The Doctor of Business Administration (DBA) has been designed to increase your professional capabilities, make a positive contribution to your organisation, and produce publishable-level research.
• A good honours degree in a related area, along with appropriate professional experience
• If English is not your first language, you’ll also need a minimum IELTS score of 6.5 or equivalent.
• Whether you’re studying entirely online or through a blend of on-campus and online learning in September 2020, you’ll need a computer and reliable internet access to successfully engage with your course. Before starting the course, we recommend that you check our technical requirements for online learning.
The DBA is structured in a way that allows you to develop the necessary academic skills to complement your existing professional skills set.
STAGE 1 – Taught component
The first two years consists of four 30 credit modules. Each module takes place over a six month period (semester).
Module 1: Advanced Management Practice
This is the starting point for your final research project. It allows you to reflect on your own professional practice and explore emerging trends within your sector/industry. You will examine the area you intend to study from the practitioner perspective, analysing existing levels of practice, looking at the problem definition from the perspective of those within the sector/industry, and exploring new developments in your field. You will then develop initial research question(s) and objectives to guide you to the relevant extant literature.
Module 2: Understanding Management Theory
You will explore the theoretical underpinnings of your chosen area of research. It will involve undertaking a structured, thematic, analysis of your literature and explores the theory/practice nexus that underpins your DBA. You will also be introduced to how you conceptualise the issue you are researching and draw out key relationship to be analysed, which will allow you to refine your research question(s) and objectives and act as a guide to your methodological approach.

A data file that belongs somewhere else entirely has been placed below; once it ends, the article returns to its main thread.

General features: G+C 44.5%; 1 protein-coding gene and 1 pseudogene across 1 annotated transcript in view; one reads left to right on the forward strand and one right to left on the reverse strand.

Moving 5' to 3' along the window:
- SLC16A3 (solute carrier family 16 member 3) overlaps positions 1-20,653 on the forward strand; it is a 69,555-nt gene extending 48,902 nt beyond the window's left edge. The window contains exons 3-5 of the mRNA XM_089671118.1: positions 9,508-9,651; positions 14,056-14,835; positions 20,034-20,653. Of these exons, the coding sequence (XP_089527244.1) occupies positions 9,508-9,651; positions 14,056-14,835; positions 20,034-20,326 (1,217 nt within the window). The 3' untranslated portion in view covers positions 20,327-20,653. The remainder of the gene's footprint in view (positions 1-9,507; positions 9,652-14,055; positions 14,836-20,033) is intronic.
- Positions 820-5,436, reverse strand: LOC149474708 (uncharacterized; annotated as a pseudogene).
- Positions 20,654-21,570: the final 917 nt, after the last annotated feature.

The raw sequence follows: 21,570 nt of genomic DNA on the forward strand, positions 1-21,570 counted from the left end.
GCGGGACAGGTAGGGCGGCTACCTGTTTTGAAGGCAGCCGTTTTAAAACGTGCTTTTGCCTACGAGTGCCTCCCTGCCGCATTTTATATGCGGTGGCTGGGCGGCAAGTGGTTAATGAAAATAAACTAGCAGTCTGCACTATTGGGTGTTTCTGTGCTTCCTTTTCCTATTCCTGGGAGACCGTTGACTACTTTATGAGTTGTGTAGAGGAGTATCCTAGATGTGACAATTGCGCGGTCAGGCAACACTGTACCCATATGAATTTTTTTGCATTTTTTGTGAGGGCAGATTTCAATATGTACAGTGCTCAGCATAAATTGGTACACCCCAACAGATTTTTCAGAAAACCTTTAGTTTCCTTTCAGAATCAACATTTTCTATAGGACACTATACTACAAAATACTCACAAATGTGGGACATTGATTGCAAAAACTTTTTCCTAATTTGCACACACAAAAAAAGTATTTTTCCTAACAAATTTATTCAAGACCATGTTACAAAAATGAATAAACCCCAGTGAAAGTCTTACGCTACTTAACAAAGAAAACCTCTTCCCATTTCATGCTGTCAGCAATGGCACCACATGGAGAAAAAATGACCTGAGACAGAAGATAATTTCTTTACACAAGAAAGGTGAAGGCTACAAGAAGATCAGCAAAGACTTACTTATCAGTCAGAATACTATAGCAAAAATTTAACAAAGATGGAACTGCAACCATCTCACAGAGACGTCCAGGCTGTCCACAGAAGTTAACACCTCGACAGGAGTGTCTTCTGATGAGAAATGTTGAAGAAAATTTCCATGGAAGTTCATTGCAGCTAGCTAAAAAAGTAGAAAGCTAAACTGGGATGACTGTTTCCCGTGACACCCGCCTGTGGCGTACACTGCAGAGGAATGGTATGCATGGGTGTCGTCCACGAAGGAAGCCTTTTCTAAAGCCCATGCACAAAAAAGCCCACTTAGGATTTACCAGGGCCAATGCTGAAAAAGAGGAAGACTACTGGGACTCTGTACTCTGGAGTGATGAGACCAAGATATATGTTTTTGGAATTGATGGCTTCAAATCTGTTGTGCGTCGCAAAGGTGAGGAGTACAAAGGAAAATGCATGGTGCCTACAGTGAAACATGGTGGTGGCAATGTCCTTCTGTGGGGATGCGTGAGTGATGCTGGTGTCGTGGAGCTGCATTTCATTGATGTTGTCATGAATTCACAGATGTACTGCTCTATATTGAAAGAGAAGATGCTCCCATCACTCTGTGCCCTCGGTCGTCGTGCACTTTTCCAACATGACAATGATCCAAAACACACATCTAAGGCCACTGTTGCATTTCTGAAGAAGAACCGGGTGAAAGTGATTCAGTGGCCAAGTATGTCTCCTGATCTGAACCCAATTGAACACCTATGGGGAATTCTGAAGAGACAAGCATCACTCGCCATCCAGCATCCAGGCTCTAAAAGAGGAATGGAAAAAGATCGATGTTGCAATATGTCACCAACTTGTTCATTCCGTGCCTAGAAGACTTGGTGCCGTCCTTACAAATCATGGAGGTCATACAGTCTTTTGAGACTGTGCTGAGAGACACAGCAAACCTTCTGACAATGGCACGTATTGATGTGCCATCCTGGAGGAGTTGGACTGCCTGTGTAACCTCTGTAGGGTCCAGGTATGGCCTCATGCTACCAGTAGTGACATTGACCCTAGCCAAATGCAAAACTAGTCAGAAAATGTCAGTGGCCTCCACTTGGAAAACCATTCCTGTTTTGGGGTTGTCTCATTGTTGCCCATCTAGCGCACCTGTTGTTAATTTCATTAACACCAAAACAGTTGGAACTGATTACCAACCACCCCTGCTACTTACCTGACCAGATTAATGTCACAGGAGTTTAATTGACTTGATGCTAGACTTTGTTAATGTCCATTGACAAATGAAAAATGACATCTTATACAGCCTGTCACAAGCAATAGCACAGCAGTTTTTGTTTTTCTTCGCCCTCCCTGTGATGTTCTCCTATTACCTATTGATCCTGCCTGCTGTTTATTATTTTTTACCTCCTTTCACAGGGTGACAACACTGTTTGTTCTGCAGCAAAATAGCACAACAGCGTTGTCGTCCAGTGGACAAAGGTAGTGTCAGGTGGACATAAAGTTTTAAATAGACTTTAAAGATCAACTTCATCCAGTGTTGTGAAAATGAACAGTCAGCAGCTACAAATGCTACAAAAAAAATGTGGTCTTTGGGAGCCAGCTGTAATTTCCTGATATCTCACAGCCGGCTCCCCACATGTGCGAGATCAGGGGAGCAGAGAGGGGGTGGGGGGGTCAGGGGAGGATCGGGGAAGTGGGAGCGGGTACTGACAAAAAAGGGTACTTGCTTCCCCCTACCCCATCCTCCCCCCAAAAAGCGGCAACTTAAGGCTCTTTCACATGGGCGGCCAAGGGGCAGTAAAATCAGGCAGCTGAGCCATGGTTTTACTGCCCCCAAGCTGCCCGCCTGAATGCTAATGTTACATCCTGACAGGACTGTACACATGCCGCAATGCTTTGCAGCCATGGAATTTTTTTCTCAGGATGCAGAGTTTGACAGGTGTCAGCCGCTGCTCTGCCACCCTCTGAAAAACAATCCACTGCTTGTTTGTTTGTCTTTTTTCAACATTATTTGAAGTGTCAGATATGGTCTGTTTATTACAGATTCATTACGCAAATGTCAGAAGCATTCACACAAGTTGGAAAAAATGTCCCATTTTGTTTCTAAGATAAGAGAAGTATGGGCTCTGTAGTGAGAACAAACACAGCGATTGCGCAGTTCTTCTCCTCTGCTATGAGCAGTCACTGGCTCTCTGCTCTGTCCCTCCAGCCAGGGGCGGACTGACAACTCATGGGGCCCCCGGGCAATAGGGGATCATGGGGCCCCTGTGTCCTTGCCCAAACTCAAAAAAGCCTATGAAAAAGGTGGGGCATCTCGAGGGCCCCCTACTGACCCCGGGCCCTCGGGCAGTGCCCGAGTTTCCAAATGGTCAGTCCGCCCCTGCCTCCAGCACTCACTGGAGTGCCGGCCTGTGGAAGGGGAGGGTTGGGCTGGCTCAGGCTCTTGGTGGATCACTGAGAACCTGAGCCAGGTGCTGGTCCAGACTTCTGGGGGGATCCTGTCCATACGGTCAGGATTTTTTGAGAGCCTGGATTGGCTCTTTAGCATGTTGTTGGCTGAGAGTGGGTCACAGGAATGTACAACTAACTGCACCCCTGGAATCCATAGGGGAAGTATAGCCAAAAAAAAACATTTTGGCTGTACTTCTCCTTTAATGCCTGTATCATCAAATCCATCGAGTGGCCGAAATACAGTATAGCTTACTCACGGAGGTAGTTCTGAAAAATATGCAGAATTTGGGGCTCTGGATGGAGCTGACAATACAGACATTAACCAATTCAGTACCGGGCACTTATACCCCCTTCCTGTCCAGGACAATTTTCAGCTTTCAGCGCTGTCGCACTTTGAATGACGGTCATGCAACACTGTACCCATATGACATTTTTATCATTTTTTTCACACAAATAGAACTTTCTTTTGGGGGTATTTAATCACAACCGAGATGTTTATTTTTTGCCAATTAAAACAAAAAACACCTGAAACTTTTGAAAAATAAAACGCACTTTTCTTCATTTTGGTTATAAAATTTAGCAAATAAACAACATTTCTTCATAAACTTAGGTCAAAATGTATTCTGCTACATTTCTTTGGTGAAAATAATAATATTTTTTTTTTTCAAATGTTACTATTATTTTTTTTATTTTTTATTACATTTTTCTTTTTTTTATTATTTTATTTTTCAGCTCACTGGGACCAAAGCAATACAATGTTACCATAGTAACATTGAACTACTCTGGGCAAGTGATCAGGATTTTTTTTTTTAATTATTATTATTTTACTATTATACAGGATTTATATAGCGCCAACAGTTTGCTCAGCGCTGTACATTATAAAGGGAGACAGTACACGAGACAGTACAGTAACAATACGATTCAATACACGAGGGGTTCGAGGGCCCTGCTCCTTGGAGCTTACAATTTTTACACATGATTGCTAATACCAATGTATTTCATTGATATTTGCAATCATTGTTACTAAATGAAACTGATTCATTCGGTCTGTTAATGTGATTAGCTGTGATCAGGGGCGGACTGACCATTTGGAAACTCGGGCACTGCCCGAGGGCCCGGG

Module 3: Current Approaches to Management Research
This module will introduce you to the theoretical underpinnings of research methodology. It looks at the epistemology and ontology of knowledge generation, different research philosophies, alternative research paradigms, strategies, methodologies and methods. You will critically examine the approaches that are appropriate to your research question(s)/objectives in terms of reliability, validity and generalisability. It will also explore the ethical issues surrounding your research, especially in relation to the insider-researcher problem.
Module 4: Research Design and Implementation (pilot)
Through modules 1-3, you will have developed and refined your research question(s)/objectives, related these to extant literature and developed the overall methodological approach that is appropriate for your research project. You will now be in a position to operationalise your research. Through a pilot study, this module will allow you to test your research instruments, explore how you analyse and present data and form the basis of your main research study.